Canada’s cricket team coachless while Dighton awaits visa


Canada will wrap up its International Cricket Council (ICC) World Cup Twenty/20 qualifier preparations at home without Australian coach Michael Dighton who is back in Tasmania waiting to secure a work permit.

The former Cricket Australia satellite coach, who took up the Canadian assignment last October, spent the Christmas holidays with his wife and two young children “Down Under” before joining the national squad in the Caribbean for the just concluded West Indies Twenty/20 competition.

He flew back to Australia from Barbados after the series.

As with any Canadian employer wishing to hire a foreign worker, Cricket Canada was required to apply for a Labour Market Opinion (LMO) showing that there is a need for that individual to fill the position being offered and there is no Canadian worker available to do the job.

“This requirement has been fulfilled, but Michael has to apply for the work permit while he is out of the country,” said Cricket Canada’s first vice-president, Ravin Moorthy. “This process should be completed very shortly and then we will make the decision whether he should come to Canada or go straight to Southeast Asia where the national side will conclude its preparations before the Twenty/20 World Cup qualifier in the United Arab Emirates from March 13 to 24. We are looking to get the boys out to either Sri Lanka or India for three weeks before the tournament starts.”

A total of 16 teams will compete for two spots in the 12-day tournament at five venues.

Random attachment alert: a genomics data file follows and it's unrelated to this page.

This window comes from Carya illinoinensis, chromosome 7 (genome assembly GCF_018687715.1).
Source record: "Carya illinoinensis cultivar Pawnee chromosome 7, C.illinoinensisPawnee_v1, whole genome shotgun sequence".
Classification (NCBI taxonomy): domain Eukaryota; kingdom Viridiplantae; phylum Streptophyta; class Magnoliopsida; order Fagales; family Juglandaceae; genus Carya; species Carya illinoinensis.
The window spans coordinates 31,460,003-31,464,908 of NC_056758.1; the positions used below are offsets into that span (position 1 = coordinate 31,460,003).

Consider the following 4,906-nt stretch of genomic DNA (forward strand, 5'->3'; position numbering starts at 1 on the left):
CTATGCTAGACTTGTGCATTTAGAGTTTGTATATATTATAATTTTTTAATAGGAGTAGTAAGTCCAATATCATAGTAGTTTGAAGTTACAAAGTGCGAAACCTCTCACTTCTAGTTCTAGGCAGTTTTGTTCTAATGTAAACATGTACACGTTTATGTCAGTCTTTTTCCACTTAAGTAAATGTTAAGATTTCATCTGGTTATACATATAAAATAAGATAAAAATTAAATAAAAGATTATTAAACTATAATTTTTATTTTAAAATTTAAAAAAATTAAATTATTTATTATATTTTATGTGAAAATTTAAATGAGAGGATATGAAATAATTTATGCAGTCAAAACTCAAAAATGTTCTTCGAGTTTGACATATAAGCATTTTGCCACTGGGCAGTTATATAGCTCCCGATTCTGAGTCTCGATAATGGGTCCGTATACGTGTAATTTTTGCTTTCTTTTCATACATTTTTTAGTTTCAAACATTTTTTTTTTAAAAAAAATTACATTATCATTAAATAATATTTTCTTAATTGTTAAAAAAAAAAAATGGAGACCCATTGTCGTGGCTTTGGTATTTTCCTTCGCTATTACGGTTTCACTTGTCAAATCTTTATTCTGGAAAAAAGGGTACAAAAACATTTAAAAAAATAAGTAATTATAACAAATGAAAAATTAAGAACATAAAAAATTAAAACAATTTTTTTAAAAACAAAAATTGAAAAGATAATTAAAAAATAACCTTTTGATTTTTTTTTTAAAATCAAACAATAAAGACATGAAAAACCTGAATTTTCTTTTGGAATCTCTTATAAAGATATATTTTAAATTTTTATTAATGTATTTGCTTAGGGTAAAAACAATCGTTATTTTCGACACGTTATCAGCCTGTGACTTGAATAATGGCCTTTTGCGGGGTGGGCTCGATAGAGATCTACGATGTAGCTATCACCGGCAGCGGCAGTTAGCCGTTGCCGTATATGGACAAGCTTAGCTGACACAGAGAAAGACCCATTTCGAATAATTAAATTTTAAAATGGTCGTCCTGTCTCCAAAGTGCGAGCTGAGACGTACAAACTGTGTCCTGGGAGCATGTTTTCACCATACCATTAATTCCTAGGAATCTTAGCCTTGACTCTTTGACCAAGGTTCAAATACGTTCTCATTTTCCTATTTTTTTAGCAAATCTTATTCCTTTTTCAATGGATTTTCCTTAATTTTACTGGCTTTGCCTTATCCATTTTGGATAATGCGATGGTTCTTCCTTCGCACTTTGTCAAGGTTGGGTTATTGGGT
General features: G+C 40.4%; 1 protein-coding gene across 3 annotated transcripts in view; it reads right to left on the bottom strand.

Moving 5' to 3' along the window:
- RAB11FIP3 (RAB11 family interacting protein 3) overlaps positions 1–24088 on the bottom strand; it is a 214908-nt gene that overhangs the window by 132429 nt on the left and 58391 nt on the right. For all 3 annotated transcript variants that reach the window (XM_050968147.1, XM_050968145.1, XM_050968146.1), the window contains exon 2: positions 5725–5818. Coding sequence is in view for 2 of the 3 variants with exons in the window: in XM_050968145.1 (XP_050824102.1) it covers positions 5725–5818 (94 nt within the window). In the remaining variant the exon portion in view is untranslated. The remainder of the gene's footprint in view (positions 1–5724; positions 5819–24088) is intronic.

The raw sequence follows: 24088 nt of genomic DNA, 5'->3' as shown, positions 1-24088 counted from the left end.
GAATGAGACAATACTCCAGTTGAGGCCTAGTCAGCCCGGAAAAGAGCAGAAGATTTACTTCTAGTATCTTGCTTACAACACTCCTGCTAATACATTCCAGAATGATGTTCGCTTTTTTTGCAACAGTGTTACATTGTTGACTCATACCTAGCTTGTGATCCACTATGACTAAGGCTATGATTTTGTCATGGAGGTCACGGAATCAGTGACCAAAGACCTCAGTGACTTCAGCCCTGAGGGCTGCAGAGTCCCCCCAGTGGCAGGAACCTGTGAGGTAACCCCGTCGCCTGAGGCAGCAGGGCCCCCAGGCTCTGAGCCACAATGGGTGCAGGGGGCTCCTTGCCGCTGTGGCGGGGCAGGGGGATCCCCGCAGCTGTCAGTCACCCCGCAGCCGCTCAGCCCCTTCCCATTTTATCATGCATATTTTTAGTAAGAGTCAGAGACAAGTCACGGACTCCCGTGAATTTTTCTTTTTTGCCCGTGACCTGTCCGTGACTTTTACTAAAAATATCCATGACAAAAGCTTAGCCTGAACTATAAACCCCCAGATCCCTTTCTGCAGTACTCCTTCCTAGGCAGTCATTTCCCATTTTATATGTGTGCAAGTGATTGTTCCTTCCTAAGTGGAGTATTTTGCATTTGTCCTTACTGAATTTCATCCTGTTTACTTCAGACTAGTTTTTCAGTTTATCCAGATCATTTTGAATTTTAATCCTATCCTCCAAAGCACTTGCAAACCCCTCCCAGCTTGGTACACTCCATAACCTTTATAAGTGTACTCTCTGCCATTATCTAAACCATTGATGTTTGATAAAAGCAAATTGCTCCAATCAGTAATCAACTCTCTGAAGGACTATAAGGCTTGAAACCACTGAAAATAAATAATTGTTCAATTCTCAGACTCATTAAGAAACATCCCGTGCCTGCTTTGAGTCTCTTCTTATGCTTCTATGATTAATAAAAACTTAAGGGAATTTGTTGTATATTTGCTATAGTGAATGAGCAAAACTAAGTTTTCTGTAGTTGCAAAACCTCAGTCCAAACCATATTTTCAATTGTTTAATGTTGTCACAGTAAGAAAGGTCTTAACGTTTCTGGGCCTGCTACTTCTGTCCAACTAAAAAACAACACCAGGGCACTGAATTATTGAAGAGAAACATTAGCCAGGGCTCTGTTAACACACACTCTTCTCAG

Canada is in Group “A” with Afghanistan, The Netherlands, Papua New Guinea, Hong Kong, Bermuda, Denmark and Nepal. The other group comprises Ireland, Kenya, Scotland, Namibia, Uganda, Oman, the United States and Italy.

The national team meets the Dutch in its first match on March 13 at Dubai Sports City Stadium.

The overall winner advances to the 12-team World Cup in Sri Lanka from September 18 to October 7 while the second and third-place teams in the two groups will play cross-over matches. The two winners of those matches will progress to the preliminary final on March 23. The second qualifying final will feature the loser of the first qualifying final and the preliminary final winner to determine the second team to qualify for the World Cup.

Canada was winless in the Caribbean Twenty/20 competition which was a warm-up for the upcoming global qualifier for ICC Associate and Affiliate countries.

The national side succumbed to the Windward Islands by nine wickets with 21 balls remaining and the Leewards by eight wickets with 38 balls left in Antigua before the series shifted to Barbados where Canada lost to Guyana by eight wickets with 18 balls remaining and eventual champions Trinidad & Tobago by a similar margin with 17 balls left under the Duckworth/Lewis formula that determines the outcome of games affected by bad weather.

The middle and lower order batsmen failed to build on decent starts of 34, 36 and 43 in the last three matches and the bowlers lacked penetration. Left-handed opener Ruvindu Gunasekera was the top run-producer with 105 (av. 25.75) while medium pacer Henry Osinde took three of the seven wickets Canada picked up in four matches.

“The tour of the Caribbean was disappointing,” admitted Moorthy. “We did not get the results we were hoping for. It was, however, a good experience and good tournament that we were happy to be part of. Hopefully, the boys will carry what they learned there into the next series.”

Moorthy confirmed that former Canadian skipper, Ashish Bagai, who is pursuing an MBA at the University of Pennsylvania, will not be available before this summer. That means he will also miss Canada’s Intercontinental Cup four-day fixture in Namibia from April 5 to 8 and two One Day Internationals on April 10 and 12.

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